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The Supreme Court and Assisted Suicide

The following guest blog article has been written by Dr Kartina A. Choong – Senior Lecturer in Medical Law.

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The Supreme Court and Assisted Suicide: A Commentary on R (on the application of Nicklinson and another) v. Ministry of Justice; R (on the application of AM) v. DPP [2014] UKSC 38

It was a ruling which surprised no one. Despite a deliberation which spanned 6 months – during which, according to Lord Wilson, the appeals were debated “with an intensity unique in [his] experience” – the Supreme Court’s much-awaited decision in the case brought by Nicklinson, Lamb and ‘Martin’ was not altogether unexpected: that if the law on assisted suicide were to change, it is a task best undertaken by Parliament. It is a viewpoint which the judiciary has articulated on a number of previous occasions. The Court nevertheless confirmed that it has jurisdiction to declare whether s.2(1) of the Suicide Act 1961 is compatible with Article 8 of the European Convention on Human Rights (ECHR). Yet with the exception of Lady Hale and Lord Kerr, the remaining 7 judges refused to make a declaration of incompatibility on the evidence before them. They preferred to allow Parliament the opportunity to review s.2(1) unburdened by the weight of such a declaration.

But if the continuous stream of high profile cases, of which the present one is only the latest, often gave the impression that Parliament has taken a passive stance on the issue, the lead judgement given by Lord Neuberger signalled that this is an erroneous conclusion. Parliament, after criminalising assisted suicide through s.2(1), has vigorously resisted repeated efforts from private members to liberalise the law. Not only that, it has in fact expanded the reach of this law in recent times through s.59 of the Coroners and Justice Act 2009 by bringing any assistance and encouragement provided through the internet within the purview of s.2(1).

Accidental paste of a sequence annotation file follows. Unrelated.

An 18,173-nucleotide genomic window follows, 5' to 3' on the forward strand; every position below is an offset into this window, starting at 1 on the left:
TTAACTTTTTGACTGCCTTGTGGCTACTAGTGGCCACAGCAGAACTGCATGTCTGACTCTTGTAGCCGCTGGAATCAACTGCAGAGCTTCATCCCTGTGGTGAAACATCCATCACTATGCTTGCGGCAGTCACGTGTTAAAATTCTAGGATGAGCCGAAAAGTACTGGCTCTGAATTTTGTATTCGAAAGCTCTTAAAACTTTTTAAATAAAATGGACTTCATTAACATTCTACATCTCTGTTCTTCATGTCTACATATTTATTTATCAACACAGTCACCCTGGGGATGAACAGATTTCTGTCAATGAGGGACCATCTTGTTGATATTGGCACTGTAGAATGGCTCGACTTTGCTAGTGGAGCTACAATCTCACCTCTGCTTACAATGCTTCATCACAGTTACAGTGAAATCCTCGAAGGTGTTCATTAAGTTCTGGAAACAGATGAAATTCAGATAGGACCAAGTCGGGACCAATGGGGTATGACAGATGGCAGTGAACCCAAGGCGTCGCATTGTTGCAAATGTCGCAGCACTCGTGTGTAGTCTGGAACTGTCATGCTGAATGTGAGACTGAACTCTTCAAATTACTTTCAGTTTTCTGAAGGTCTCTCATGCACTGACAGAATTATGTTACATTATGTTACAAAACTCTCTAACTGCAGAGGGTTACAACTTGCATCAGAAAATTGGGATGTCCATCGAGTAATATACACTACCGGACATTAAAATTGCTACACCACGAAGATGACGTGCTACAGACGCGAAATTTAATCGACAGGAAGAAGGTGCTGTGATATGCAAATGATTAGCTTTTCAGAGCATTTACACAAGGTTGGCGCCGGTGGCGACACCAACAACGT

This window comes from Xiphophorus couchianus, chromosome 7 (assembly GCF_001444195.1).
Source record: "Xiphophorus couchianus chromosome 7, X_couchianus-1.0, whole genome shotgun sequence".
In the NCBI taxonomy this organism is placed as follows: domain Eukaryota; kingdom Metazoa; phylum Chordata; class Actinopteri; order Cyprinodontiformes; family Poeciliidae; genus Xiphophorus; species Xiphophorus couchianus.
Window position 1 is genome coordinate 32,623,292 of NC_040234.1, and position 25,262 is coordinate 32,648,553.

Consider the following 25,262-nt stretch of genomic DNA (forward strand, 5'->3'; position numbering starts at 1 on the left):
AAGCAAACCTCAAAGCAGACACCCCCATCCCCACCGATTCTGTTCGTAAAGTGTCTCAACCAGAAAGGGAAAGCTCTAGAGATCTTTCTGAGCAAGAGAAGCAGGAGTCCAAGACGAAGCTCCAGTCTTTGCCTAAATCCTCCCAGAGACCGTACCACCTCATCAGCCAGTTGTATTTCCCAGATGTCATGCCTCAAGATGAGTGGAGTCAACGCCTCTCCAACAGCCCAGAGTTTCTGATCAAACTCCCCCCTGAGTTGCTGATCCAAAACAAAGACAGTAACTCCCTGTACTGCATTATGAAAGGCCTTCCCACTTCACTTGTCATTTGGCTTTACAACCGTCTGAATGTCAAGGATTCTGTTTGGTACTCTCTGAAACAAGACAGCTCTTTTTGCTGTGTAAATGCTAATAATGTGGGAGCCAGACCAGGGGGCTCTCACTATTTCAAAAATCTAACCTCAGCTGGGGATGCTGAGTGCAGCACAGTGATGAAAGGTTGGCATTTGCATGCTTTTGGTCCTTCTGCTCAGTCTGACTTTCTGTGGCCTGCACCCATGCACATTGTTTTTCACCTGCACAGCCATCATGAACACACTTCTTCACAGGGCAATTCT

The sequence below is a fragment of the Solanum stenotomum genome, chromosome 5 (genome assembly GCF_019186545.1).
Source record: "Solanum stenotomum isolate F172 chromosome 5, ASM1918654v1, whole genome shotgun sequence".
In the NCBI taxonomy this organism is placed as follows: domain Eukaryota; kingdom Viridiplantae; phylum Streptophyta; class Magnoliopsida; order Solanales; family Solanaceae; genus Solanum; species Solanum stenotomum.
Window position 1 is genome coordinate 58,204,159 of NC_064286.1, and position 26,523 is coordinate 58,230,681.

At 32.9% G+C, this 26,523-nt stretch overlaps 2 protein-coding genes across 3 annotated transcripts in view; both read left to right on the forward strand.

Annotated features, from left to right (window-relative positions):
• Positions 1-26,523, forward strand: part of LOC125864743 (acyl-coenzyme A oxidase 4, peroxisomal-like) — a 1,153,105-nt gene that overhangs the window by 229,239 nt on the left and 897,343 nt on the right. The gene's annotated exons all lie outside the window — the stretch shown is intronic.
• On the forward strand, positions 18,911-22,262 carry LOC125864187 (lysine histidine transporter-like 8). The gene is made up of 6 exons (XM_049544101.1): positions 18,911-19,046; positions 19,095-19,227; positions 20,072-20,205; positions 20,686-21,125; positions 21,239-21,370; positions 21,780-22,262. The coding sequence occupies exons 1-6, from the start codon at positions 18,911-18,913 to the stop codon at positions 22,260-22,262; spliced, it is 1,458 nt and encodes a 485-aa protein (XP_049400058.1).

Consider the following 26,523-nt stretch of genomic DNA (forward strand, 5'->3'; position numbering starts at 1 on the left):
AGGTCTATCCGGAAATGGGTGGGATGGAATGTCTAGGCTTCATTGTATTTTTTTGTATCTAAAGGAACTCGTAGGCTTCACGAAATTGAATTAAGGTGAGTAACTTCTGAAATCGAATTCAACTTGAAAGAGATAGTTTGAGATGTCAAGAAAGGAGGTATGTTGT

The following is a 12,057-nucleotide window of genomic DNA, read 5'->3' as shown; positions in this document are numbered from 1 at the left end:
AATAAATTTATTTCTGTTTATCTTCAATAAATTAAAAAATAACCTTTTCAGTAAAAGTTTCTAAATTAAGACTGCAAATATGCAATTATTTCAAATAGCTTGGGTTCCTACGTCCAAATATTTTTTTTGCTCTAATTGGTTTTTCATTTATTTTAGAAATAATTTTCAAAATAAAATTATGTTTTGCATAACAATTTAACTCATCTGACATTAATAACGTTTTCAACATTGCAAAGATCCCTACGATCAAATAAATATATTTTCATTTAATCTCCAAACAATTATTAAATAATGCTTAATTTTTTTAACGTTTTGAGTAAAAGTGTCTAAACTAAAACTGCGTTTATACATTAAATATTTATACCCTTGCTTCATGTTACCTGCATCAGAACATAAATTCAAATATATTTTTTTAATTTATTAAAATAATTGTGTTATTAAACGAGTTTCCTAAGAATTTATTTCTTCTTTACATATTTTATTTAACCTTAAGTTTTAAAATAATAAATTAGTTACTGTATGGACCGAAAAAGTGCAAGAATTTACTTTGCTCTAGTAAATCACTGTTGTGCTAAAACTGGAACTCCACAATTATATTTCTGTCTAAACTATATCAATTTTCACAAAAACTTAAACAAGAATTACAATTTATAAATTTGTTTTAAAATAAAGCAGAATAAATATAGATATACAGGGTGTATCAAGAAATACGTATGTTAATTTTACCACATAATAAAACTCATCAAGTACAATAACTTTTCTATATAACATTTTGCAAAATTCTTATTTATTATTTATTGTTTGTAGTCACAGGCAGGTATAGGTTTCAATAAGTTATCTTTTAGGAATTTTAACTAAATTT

Concessions have thus far only been won through battles fought in the courtroom over the rigidity, clarity and constitutionality of the law. But these are inevitably conferred in a reactive and piecemeal fashion. Looking back, when Diane Pretty failed to secure a guarantee from the DPP that her husband, Brian Pretty, would be immune from prosecution if he assisted her to die in a manner they did not specify, Debbie Purdie’s legal team knew better than to seek the same immunity for her husband Omar Puentes who was equally willing to assist her to die. Rather, their challenge centred around the absence of clear criteria of how the DPP would exercise the discretion granted by s.2(4) of the Suicide Act 1961 of whether or not to consent to a prosecution for s.2(1) offences. When the House of Lords ordered for the promulgation of an offence-specific policy, the DPP duly complied by issuing the Policy for Prosecutors in Respect of Cases of Encouraging or Assisting Suicide in February 2010 i.e. within months of the ruling. However, since Debbie Purdy had specified that the assistance she had in mind was for her husband to accompany her to the Dignitas Clinic in Zurich, the guidelines issued therein were by and large addressing the circumstances they presented. Because of this, although ‘Martin’ too had planned to die at the Dignitas Clinic, he had to seek clarification over whether doctors and others not within his circle of family and friends would be prosecuted if they were to extend him their assistance as his wife had refused to do what Omar Puentes was willing to do. Since the Supreme Court has strongly hinted that the DPP should review the policy to address the concerns brought by ‘Martin’, there is a chance that this too would lead to another piecemeal concession if the DPP confines her eventual review to the narrow set of circumstances raised by ‘Martin’.